For many, politics is a healthy process of societal discourse in which people interact as equals to untangle society’s malaises, with debate being sought in order to reach the most rational outcome. For others, politics is largely an expression of beliefs, the means by which one expresses who they are, giving input based on circumstance and experience in the hope that this can contribute something to our ever-polarised zeitgeist. And, to others, I fear politics is a game, a route to power and authority, the be-all and end-all of what they want to be. I fear it brings out the worst in people- the maltruism if you will of conflict and sabotage, underhand tactics and the end result of whatever ulterior motive is sought.
It is with this in mind that I find myself lost beyond language with the direction the Corbyn-led movement has taken. What was once a sovereign, fresh and organic concept has rotted and decayed as it finds itself increasingly relevant in politics today. I was happy to offer my support at the offset, given it being was what our establishment needed- ideas! Maybe austerity is wrong, maybe we don’t need weapons of mass destruction, maybe we can all have a part to play in politics. But as this movement became welded into the formation of Momentum, I fear it has collapsed as a viable entity.
Where are the ideas that are the first, vital step after the notions? Where is the direction, the plan to bring said ideas into action by- wait for it- forming a government? The lack of substance offered by Corbyn and his team is so crushingly evident it makes it nakedly obvious to most that this is not an end of the political spectrum with the ultimate goal of government, the end game of politics whether you are a person like me or not.
Ideas do not exist in the real world if you do not have the ability to act on them. I am a product of the welfare state; the child of a mother who required working tax credits and housing benefit to survive the process of raising two children on her own whilst working a full time job, I have been a recipient of free childcare, free education, state-funded reconstructive chest surgery, free school meals, means-tested government grants, tuition fee loans and countless other initiatives that have improved the quality of my life in ways many do not understand. These incredible government programmes stemmed from a notion, the notion that those born into difficulties should not be left behind, this notion flowing into ideas that eventually became policies brought to life by a Labour government that founded the welfare state with people like me in mind.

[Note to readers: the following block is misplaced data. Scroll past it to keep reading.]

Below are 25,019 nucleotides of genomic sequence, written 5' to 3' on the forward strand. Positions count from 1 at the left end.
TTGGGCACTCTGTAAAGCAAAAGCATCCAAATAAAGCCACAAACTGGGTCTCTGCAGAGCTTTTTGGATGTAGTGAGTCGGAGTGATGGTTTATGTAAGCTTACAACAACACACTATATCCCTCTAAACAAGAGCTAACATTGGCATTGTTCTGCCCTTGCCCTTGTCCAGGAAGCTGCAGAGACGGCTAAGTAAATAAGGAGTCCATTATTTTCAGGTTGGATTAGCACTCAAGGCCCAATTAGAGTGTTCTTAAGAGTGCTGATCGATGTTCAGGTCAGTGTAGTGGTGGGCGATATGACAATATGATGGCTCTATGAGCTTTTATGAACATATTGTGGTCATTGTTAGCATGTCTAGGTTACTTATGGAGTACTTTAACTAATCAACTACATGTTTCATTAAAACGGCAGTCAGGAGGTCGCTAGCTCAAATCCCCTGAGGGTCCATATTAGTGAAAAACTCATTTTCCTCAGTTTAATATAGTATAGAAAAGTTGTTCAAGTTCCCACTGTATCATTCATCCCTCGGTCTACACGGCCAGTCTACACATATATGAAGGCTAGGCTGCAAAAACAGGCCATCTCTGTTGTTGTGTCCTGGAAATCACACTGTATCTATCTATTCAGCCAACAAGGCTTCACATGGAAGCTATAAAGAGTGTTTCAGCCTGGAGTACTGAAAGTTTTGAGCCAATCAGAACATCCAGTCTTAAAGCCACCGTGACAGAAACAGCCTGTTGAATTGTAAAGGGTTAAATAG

It is this that makes me so enraged by the mind-set that power is not worth having if the cost is compromise- often held by the protected, the middle class, the comfortable. It has been estimated that as many as 75% of Labour members are in the ABC1 categories, and this does not surprise me given the relaxed attitude to power the likes of Jon Lansman have implied exists within the Corbyn-affiliated movement. I yearn for a Labour government because the Tories have done things to undermine the welfare state, directly affecting people like me.
When the Tories cut benefits, the protected may moan, but others go hungry. When the Tories cut EMA, the middle class may be more upset still, but that disquiet is insignificant to the consequences cut funding has on poor teenagers who need the financial impetus for basics such as school supplies. When the Tories raise tuition fees, the comfortable may bemoan the burden of owed money their generation will have to face, but could they ever understand what £50,000 of debt may look like to a kid whose household income is barely a quarter of that?
I am slowly falling out of love with Labour in its current form as this vacuous trendification of a once proud and noble party aligns, in equal measure, with the dearth of a palpable yearn to help the poor, the people that Labour exists to help. There exists a slow, rumbling fetishisation-cum-dislike of Britain’s poor in our society, exemplified by trends such as the gentrification of urban areas, as well as the snobbish attitudes many possess towards those who have different views of society to them i.e. the millions of C2/DE voters that adopted Brexit as their own perniciously blunt anti-establishment mantra.
Unfortunately, this has also hyperextended to left-of-centre politics. If there was evidenced care for the poor, there would be a lust for power; power could help the 3.7m children currently living in poverty, power could revitalise decimated regions and breathe life into communities fragmented along racial lines thanks to sustained, gross negligence by the political class, power could help those who cannot help themselves. And that, my friends, is the end game of politics to someone like me.